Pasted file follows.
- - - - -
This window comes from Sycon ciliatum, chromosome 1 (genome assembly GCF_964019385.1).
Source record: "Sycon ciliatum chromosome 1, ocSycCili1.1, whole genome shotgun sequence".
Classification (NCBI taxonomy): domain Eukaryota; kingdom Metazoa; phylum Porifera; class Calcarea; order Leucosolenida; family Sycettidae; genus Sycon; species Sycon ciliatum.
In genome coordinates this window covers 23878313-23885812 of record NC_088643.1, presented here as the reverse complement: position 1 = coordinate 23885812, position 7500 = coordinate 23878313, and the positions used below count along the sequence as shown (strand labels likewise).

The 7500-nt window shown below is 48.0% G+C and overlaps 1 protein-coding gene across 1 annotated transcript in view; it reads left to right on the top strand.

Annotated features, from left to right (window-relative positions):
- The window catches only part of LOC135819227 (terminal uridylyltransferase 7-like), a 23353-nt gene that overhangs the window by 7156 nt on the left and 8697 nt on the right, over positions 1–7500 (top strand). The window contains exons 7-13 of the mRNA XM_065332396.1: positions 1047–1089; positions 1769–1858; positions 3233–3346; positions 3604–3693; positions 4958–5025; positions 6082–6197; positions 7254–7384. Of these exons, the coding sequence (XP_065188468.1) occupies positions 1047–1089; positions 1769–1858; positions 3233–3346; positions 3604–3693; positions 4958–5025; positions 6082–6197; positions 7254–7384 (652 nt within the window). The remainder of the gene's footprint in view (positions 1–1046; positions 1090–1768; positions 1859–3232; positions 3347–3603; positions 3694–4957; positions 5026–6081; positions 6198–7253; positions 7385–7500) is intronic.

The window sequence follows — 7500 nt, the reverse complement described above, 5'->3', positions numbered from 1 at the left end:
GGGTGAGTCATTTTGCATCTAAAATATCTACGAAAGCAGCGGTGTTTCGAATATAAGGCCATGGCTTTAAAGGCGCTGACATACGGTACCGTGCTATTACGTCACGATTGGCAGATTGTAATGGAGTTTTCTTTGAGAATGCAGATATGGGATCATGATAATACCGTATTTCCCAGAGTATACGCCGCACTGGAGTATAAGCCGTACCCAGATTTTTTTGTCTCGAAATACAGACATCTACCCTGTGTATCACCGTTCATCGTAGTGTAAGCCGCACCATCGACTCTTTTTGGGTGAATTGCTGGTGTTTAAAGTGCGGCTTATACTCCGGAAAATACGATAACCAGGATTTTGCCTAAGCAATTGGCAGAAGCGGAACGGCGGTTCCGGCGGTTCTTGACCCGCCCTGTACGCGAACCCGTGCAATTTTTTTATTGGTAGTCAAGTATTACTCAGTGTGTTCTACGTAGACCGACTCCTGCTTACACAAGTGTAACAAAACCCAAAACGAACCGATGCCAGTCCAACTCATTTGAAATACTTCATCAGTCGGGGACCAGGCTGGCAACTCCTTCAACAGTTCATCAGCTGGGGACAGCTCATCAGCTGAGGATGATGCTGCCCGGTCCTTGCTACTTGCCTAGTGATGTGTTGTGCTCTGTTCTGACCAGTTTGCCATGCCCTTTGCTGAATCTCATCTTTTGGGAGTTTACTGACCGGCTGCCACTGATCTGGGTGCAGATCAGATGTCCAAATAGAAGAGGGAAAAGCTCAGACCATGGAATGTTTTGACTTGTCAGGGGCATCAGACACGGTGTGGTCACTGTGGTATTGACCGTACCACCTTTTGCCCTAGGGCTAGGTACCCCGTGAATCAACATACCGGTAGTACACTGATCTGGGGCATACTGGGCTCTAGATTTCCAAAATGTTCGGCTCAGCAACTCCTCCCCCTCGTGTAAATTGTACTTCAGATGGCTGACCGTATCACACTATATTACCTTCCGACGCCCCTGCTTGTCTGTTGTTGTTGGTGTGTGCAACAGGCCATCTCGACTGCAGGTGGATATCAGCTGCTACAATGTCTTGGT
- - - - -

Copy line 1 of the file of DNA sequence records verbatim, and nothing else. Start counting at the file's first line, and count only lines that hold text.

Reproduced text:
This window comes from Sycon ciliatum, chromosome 1 (genome assembly GCF_964019385.1).